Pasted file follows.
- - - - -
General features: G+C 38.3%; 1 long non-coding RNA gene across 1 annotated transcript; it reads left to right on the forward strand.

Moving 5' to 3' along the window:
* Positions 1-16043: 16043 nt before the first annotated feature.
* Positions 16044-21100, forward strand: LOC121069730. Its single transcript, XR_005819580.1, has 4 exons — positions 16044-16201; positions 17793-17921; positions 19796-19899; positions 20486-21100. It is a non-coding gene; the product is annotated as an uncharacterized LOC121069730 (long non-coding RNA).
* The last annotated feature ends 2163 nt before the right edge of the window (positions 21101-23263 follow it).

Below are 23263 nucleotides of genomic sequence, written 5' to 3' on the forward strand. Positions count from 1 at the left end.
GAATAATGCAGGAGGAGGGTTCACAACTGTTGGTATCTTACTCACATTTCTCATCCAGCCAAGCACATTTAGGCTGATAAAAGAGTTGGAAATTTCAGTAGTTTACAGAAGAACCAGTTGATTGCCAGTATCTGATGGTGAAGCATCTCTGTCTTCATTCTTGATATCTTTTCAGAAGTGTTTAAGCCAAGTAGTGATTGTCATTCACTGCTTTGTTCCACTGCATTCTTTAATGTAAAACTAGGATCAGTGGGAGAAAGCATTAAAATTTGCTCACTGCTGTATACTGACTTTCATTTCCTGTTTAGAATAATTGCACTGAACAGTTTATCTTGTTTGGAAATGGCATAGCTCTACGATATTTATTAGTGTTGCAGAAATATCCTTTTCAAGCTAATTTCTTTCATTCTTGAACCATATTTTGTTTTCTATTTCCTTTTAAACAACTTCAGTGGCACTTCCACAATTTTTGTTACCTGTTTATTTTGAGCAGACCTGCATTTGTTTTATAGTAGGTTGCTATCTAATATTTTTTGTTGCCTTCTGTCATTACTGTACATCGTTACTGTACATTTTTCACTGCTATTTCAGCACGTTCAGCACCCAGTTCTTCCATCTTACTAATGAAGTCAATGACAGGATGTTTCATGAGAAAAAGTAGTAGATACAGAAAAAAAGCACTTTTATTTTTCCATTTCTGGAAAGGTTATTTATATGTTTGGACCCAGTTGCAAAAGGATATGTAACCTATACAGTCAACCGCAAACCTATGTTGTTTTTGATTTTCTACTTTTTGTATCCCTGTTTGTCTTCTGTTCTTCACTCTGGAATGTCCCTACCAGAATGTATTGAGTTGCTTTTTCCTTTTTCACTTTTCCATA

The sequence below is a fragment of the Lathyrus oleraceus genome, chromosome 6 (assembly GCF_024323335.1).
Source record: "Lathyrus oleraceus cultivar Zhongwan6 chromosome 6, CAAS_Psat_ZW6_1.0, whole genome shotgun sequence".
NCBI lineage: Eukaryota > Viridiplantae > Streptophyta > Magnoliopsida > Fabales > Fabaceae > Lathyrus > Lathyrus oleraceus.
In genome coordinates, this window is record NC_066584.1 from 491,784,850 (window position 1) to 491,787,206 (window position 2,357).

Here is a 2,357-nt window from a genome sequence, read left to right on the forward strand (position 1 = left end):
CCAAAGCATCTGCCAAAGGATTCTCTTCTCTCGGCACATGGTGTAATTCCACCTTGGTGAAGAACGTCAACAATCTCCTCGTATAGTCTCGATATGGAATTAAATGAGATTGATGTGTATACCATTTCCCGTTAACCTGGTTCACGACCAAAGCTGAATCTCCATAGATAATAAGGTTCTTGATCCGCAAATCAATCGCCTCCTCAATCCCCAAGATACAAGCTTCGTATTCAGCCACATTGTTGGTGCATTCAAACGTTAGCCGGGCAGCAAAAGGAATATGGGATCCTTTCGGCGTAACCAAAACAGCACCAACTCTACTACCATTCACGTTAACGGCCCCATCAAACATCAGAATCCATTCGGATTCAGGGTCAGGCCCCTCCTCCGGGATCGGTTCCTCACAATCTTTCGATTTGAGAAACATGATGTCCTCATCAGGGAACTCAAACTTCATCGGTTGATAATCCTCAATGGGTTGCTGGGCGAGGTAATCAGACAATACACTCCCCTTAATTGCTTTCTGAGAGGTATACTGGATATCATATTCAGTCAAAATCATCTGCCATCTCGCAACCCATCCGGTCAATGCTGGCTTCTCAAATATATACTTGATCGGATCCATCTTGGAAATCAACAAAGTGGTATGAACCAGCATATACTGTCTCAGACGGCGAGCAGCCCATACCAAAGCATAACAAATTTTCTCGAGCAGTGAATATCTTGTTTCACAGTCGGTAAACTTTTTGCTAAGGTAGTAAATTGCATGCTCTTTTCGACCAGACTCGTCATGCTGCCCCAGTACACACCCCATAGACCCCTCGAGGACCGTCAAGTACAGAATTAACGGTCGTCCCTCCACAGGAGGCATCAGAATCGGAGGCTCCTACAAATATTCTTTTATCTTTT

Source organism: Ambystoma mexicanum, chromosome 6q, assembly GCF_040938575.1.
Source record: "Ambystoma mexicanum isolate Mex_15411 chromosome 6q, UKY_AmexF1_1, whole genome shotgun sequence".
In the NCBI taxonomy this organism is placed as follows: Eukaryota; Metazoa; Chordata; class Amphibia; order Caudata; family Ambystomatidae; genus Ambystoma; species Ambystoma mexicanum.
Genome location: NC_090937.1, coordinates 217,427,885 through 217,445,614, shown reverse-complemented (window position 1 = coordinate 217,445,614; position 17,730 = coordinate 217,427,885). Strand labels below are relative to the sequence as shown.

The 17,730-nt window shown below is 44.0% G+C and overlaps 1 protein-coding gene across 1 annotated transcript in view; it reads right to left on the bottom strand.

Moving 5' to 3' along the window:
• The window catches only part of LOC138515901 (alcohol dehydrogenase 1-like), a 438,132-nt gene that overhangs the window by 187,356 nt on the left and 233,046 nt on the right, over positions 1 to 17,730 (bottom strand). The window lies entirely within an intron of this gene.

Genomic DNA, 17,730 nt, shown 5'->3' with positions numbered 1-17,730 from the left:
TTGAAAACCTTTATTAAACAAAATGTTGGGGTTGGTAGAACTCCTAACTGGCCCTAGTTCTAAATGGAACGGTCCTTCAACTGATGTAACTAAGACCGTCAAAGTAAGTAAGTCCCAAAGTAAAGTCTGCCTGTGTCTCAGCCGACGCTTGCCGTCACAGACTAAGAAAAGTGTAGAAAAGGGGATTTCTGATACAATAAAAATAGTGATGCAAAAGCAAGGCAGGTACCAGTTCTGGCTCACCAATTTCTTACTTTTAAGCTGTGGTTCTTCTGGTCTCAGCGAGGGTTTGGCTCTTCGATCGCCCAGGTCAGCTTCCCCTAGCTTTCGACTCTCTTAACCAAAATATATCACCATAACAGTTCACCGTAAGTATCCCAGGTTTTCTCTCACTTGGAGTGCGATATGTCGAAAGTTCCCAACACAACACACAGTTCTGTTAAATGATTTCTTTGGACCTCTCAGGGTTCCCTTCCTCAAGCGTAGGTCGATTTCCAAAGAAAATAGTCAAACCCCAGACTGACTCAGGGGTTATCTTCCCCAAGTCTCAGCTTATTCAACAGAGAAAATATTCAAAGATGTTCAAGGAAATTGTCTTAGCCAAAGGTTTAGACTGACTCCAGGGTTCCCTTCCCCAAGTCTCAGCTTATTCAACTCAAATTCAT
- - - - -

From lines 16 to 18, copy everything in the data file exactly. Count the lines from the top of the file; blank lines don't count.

In the NCBI taxonomy this organism is placed as follows: Eukaryota; Metazoa; Chordata; class Amphibia; order Caudata; family Ambystomatidae; genus Ambystoma; species Ambystoma mexicanum.
Genome location: NC_090937.1, coordinates 217,427,885 through 217,445,614, shown reverse-complemented (window position 1 = coordinate 217,445,614; position 17,730 = coordinate 217,427,885). Strand labels below are relative to the sequence as shown.

The 17,730-nt window shown below is 44.0% G+C and overlaps 1 protein-coding gene across 1 annotated transcript in view; it reads right to left on the bottom strand.